Our kind hosts speech at the Speaker’s Lecture was very good. Made some points that others here have made, which was nice 😉

    The EU’s refusal was both predictable and correct. They have always told us that there can be no cherry picking. Shame that our PM is allowing the EU to cherry pick what it wants from us – eg fishing grounds.

    One can only concluded, as others have alluded to here, that the ‘fix is already in’ and that all this so called negotiation is a charade for public consumption. The EU has won ! And they did not have to fight for it as they had their place men and one woman to make sure they got what they wanted. It is not enough to say that we have been poorly led, it is we have been betrayed.

    That is why I and a few others prefered FLEXIT or the Norway EEA Option. It was a ready made solution that would not have allowed any wriggle room. We would have left the EU and he Customs Union, sidestepped the Irish border question, at least for now, and most of all, we would have got our fishing grounds back.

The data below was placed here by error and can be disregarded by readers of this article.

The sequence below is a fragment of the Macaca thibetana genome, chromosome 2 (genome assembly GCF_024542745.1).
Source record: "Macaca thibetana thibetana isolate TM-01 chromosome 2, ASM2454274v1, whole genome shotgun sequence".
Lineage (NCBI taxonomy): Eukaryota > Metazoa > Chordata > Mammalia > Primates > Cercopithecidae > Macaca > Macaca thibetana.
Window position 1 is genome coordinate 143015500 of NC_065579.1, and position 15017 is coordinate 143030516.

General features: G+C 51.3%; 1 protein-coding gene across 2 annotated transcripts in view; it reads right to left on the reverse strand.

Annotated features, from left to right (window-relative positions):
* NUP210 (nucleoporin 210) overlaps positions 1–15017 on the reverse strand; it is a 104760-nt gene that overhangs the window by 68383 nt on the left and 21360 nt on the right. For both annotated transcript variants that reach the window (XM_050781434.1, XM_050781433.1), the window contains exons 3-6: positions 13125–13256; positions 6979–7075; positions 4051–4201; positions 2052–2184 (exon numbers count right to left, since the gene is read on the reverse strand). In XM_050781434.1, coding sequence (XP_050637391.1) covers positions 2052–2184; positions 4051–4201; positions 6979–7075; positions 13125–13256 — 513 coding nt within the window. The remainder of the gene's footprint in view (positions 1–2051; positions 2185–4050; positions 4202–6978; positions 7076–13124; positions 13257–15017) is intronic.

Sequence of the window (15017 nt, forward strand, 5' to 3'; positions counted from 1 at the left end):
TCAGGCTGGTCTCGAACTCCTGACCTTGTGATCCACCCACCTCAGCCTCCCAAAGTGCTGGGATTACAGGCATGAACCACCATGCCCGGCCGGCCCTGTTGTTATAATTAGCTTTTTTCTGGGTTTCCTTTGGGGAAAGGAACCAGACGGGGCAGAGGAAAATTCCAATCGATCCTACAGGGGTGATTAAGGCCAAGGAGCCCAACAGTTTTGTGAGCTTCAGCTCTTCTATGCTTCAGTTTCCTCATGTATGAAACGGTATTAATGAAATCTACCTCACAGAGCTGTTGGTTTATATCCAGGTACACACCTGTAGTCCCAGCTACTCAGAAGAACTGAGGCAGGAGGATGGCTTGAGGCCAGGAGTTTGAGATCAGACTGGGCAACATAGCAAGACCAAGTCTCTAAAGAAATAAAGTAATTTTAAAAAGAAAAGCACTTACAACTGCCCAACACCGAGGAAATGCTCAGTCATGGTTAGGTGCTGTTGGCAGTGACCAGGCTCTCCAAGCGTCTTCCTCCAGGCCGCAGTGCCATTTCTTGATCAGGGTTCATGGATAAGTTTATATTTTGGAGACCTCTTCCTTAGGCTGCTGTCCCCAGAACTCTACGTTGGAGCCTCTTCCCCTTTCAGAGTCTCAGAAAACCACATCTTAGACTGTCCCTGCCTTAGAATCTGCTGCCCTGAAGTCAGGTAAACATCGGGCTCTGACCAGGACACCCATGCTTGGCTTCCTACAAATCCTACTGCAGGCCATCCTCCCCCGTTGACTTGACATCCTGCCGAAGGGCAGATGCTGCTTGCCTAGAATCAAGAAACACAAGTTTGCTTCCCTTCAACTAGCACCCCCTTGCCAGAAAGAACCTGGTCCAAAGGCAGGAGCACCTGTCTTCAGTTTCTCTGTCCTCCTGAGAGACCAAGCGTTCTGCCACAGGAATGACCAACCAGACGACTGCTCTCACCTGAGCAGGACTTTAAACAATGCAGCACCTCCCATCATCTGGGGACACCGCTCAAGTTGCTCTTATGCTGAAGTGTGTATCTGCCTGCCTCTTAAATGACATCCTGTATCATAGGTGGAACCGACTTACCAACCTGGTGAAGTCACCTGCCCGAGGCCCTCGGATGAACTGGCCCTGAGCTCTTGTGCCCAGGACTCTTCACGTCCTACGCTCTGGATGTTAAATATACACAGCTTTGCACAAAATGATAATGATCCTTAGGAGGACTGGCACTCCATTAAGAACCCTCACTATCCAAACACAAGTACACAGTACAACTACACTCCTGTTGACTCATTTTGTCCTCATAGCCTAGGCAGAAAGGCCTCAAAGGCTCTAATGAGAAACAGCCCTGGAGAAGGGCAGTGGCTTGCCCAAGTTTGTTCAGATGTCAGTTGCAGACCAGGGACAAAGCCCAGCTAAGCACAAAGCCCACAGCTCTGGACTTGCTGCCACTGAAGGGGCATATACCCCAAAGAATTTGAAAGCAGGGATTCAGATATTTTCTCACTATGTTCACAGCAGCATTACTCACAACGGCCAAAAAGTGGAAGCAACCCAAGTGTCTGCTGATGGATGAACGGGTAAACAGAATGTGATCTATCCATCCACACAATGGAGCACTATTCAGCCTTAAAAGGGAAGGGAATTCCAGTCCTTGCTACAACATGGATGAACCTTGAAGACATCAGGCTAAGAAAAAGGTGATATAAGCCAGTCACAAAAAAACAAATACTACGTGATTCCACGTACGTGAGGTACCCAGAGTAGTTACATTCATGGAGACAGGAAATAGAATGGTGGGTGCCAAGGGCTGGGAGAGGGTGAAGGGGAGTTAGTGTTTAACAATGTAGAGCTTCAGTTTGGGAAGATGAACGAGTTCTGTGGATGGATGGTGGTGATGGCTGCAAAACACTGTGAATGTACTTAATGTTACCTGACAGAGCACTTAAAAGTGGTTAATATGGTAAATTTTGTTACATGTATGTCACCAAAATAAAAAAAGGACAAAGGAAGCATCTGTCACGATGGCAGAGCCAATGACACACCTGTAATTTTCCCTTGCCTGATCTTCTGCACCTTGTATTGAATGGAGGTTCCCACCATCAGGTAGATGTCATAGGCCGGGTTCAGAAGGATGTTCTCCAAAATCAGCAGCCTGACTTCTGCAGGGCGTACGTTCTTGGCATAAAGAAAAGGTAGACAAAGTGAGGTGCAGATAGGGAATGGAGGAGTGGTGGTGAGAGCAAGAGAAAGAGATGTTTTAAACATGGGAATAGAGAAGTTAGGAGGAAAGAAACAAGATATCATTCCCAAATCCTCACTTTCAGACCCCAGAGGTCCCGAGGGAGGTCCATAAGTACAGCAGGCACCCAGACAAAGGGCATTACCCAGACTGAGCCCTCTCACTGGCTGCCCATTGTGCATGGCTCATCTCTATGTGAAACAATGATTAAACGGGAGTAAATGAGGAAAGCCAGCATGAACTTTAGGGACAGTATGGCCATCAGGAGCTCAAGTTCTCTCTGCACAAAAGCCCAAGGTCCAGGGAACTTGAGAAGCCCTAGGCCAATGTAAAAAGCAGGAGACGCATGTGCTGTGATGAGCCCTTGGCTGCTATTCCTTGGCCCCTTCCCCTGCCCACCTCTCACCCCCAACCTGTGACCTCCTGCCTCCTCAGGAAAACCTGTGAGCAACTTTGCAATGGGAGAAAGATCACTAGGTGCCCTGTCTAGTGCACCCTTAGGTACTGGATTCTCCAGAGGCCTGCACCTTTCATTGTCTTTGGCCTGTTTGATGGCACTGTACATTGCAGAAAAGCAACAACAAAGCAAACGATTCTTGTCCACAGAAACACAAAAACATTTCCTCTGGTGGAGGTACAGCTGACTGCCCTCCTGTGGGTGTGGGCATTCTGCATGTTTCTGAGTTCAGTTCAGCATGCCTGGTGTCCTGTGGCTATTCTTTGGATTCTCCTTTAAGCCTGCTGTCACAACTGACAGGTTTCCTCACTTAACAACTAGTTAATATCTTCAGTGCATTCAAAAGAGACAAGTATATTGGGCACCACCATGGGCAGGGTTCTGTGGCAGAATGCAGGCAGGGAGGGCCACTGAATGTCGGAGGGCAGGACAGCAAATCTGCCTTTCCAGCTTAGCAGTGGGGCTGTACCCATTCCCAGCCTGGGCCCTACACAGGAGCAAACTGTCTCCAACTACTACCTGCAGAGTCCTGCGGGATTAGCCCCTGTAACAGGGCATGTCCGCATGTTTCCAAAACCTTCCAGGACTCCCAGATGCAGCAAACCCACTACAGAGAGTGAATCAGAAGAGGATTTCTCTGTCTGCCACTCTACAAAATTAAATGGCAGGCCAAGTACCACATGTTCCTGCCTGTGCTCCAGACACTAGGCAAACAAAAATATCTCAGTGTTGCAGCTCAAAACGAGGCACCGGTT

How many now can say that what is being negotiated is any worse ?

    • Mark B
      Posted March 9, 2018 at 5:12 pm | Permalink

      OK, OK, OK what was it this time that has landed me in moderation ?

      Can’t be the length. Links. Named persons or organisations. And it cannot be anything that people have not mentioned here before.

      Oh. And you let someone refer to a New Zealander by their nickname. When I did it, and it was about a friend, you edited it out !

      Still a good speech though 🙂

      • Peter
        Posted March 10, 2018 at 9:46 am | Permalink